Temporary truce called RBI & FM issues on backburner

TN Ashok

Give respect and Take respect seemed to be dictum that ruled the latest meeting between the RBI Governor Urjit Patel and the Finance Minister Arun Jaitley in the financial capital. The latest, 19th to be precise for the federal bank’s board meeting, seemed to pave the way for a better atmosphere for the latest endless coffee round talks between the governor and the FM and led to some kind of a temporary truce only.

The tensions between the two apex financial bodies of the government seemed defused with both agreeing to settle for a middle ground at the end of a nine hour long board meeting. Dipping into RBI’s financial reserves has been the most contentious issue between the finance ministry and the federal bank , with the former wanting some portion to reduce the fiscal deficit without taxation, and RBI unwilling to allow any one touch its cache of monetary reserves kept as a rain cheque.

The RBI conceded to constitute an expert committee on the Economic Capital Framework (ECF), but its mandate is restricted to future earnings only and not the existing reserves, those who were privy to the discussions in the board meeting and not willing to be identified claimed.

“The board decided to constitute an expert committee to examine the ECF, the membership and terms of reference of which will be jointly determined by the Indian government and the RBI, the Central Bank said in a press statement issued soon after the meeting.

Detailed presentations dominated the meeting with the focus being on Economic Capital as also other issues like the Prompt Corrective Acton (PCA) framework. Under PCA RBI usually either tightens or loosens the bank rates to control inflation and when the rupee slides pumps in dollars from its reserves into the commercial banks to stabilise the Indian currency which has been on a downward slide in the last two months and earned the nickname “worst performing currency in the world”. PCA also relates to the Non-Performing Assets of public sector banks which are mounting. There are 21 banks with mounting NPAs.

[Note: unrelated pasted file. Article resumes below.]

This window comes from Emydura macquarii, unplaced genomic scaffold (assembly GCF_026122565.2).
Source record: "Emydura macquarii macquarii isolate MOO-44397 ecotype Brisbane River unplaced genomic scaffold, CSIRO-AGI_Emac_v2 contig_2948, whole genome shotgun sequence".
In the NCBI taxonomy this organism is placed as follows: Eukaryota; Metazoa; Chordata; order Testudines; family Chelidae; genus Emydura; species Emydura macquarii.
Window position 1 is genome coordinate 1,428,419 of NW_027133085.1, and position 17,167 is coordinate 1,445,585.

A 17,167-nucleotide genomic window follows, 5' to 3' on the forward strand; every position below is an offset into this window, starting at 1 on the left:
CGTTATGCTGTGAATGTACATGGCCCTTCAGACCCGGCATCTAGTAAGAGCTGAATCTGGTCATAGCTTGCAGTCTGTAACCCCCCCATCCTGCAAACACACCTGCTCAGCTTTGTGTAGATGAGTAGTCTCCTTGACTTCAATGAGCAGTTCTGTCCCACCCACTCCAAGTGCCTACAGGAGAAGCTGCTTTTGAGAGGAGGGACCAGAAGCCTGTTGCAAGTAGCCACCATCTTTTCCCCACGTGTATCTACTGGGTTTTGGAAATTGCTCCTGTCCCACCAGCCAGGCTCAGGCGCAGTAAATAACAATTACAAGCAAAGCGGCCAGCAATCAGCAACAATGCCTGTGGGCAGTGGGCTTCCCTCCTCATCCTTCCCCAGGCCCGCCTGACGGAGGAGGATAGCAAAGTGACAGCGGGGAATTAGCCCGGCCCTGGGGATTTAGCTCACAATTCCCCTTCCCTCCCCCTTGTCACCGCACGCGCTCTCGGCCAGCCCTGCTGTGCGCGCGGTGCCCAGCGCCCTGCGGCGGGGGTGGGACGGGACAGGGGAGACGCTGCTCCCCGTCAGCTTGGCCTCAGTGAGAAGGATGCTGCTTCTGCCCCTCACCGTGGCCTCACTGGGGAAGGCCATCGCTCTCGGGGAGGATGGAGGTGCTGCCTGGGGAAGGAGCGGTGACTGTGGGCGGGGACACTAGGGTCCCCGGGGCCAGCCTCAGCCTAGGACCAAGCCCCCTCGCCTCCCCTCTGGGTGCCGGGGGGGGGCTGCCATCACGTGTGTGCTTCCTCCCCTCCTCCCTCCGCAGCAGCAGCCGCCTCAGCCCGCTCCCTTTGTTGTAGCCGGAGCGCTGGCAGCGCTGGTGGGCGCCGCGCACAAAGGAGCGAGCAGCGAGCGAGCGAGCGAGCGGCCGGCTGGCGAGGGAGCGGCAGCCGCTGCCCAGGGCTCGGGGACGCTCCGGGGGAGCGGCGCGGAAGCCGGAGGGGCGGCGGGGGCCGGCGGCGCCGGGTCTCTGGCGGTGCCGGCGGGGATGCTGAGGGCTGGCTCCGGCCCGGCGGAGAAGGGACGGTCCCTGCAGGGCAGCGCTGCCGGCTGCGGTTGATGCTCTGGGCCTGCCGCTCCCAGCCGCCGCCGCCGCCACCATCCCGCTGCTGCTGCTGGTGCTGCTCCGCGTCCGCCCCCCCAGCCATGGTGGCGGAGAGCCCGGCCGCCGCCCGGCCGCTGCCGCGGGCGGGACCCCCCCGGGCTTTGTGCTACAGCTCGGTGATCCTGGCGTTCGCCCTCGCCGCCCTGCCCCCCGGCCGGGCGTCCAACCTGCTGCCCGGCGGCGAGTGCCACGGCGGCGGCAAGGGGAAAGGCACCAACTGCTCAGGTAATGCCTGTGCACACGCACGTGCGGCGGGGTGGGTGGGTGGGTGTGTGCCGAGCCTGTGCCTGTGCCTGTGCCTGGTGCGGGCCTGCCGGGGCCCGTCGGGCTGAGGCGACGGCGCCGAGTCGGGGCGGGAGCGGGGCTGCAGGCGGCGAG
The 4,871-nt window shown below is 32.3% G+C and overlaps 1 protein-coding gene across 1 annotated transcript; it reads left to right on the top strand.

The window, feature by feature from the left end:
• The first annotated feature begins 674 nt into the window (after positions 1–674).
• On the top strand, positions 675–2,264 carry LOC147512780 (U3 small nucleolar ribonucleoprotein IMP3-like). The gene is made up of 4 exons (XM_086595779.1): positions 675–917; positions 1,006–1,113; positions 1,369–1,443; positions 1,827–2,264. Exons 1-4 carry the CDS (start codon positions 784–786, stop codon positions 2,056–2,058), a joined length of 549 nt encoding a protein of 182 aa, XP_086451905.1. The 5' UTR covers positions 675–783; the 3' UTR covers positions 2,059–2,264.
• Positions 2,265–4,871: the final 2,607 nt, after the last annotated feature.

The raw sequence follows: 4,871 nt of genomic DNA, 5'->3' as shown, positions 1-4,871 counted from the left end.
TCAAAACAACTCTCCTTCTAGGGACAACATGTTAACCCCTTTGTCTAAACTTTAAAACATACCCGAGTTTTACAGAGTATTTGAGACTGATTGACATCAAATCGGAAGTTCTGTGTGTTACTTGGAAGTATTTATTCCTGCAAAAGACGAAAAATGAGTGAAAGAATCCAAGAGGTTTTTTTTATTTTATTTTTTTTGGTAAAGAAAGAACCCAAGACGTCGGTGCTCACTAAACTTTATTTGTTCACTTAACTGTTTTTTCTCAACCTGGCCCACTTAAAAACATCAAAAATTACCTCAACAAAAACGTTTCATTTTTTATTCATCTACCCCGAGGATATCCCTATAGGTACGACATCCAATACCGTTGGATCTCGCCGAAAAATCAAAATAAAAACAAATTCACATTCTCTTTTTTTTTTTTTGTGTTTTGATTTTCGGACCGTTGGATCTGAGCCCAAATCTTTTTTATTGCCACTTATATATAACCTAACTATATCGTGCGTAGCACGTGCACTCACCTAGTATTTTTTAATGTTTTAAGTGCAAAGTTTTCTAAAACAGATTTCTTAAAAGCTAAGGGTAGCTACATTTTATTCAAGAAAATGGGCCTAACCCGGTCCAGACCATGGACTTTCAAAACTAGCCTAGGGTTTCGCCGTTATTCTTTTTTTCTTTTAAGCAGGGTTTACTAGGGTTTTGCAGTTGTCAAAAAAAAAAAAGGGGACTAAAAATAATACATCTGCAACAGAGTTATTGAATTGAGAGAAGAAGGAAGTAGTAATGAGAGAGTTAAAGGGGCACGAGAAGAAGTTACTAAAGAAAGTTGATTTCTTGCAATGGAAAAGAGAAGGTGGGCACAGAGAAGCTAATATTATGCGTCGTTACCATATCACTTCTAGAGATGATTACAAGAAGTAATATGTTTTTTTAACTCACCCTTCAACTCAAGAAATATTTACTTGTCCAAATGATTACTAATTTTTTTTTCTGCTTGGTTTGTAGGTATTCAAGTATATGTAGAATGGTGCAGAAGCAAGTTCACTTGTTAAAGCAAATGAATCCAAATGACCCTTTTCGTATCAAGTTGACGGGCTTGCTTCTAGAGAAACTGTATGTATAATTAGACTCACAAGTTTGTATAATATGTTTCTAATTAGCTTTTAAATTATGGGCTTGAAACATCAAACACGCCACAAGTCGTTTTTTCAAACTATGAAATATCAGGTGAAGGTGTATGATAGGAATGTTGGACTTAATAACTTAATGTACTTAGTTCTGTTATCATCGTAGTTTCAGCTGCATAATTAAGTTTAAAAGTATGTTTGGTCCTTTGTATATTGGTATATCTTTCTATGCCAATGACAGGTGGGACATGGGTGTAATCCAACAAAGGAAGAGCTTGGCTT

Again,  on the PCA front, the Board for Financial Supervision (BFS) of the RBI will time to time review the norms and make an intervention if critical parameters such as NPAs ration could be relaxes so that banks get breathing time to come out of the PCA. Some 11 PSU banks out of 21 are on the PCA. The BFS is constituted by the RBI governor himself, four deputy governors, and a few other board members which may also include independent members. Another major decision that followed the truce between the RBI and FM that replaced the face-off between the two sometime back, was to dispense relief to the micro, small and medium enterprises – the sectors hit by the double whammy of demonetisation of November 2016, and the not so effective implementation of the Goods and Services Tax (GST).